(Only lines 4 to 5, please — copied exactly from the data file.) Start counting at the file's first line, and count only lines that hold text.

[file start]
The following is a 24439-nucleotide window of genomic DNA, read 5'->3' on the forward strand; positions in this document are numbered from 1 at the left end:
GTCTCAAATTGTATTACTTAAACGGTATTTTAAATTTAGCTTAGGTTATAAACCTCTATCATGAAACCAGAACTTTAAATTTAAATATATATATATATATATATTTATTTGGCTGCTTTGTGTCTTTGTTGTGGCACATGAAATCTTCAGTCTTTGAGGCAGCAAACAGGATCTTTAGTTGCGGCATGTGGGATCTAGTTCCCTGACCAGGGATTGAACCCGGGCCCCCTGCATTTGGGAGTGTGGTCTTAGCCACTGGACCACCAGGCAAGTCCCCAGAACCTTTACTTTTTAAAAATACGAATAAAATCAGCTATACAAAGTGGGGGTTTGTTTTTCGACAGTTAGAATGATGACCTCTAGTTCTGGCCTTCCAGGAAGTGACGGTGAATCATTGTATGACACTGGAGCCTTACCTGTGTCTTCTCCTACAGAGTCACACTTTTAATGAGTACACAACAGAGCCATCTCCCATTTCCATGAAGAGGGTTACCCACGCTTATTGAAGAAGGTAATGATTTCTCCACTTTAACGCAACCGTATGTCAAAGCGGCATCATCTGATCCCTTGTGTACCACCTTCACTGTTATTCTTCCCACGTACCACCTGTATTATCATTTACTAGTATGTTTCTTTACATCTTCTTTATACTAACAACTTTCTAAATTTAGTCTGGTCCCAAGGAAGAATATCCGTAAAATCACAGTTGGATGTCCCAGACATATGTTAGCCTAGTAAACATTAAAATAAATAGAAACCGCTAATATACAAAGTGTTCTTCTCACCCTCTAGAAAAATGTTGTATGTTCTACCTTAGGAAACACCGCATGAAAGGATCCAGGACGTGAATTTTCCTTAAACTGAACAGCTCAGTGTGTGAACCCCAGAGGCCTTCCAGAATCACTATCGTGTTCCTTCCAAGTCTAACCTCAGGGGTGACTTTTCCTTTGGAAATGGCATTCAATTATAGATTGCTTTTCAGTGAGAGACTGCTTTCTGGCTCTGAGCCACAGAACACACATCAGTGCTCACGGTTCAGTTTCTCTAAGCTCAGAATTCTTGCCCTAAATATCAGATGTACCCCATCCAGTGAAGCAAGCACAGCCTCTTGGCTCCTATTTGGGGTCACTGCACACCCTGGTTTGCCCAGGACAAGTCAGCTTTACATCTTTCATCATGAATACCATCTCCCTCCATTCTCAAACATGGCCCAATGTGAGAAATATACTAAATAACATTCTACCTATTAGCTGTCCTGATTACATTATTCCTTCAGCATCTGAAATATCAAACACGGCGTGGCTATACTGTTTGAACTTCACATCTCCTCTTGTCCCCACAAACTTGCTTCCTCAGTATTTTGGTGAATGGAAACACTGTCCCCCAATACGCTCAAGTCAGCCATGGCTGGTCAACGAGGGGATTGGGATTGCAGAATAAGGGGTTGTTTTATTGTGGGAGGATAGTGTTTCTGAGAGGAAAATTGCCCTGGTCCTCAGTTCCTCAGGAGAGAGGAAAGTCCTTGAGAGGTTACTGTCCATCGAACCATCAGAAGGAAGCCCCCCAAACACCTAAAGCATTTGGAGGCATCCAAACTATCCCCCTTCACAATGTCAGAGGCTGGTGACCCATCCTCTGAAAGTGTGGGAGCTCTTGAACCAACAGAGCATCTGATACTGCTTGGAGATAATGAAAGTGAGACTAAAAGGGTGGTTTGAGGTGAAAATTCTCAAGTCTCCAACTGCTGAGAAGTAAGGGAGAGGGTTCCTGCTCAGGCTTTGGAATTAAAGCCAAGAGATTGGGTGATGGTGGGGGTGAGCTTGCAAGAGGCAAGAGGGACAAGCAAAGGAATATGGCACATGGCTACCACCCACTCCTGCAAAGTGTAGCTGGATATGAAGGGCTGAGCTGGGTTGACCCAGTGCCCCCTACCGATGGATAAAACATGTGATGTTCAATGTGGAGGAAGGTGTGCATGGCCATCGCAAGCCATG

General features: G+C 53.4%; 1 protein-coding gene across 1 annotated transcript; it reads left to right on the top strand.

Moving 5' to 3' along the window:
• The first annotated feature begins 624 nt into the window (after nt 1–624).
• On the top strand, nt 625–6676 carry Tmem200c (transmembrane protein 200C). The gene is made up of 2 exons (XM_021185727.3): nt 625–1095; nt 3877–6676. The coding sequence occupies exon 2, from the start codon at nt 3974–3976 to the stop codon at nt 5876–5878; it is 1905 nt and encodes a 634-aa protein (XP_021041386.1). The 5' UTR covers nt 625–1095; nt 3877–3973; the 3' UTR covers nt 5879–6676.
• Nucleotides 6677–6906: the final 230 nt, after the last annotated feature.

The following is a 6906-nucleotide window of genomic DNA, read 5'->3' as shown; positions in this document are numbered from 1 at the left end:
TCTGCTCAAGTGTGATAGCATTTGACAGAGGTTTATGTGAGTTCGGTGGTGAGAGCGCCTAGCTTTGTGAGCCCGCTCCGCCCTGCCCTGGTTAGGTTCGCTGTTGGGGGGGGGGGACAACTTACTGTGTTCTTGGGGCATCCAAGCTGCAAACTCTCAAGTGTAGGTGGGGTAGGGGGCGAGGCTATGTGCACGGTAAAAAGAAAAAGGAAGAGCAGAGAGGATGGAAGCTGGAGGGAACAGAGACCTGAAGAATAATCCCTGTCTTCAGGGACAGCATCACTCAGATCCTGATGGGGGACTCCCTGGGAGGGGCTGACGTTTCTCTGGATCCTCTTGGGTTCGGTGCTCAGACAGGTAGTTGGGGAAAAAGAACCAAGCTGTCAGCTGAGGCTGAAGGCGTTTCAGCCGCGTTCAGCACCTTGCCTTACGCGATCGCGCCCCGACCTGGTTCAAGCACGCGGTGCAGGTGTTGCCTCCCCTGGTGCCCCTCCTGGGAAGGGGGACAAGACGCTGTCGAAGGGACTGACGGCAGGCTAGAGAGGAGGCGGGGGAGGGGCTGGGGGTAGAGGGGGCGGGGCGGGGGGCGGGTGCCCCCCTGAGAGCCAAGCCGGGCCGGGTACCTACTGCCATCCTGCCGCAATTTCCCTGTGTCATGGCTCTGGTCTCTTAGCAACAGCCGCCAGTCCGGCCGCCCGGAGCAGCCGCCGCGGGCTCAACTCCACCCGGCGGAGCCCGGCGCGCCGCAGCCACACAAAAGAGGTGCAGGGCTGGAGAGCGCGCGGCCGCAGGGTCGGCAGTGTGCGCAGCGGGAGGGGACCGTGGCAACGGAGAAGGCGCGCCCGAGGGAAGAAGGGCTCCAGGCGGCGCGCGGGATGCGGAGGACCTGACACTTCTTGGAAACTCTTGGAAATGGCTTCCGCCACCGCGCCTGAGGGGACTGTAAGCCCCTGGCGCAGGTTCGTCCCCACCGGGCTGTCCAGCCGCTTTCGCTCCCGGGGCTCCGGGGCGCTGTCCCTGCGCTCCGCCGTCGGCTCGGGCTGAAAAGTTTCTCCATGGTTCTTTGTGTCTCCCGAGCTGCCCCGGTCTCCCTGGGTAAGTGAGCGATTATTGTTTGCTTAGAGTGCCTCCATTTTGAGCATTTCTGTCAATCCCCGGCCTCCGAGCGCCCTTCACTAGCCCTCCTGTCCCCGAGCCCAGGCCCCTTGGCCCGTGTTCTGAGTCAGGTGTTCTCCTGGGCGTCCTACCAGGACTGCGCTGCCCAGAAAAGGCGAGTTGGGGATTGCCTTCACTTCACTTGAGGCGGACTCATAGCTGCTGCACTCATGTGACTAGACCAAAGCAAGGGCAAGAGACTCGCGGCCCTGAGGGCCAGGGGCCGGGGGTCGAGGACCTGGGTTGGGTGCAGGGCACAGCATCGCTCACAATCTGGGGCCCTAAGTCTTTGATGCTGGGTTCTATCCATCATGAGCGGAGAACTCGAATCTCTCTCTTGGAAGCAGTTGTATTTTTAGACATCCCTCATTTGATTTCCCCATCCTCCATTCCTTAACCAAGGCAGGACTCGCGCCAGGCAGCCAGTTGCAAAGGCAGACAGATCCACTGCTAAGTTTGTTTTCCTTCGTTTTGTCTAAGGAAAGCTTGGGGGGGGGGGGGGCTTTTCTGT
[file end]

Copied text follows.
Moving 5' to 3' along the window:
• The first annotated feature begins 624 nt into the window (after nt 1–624).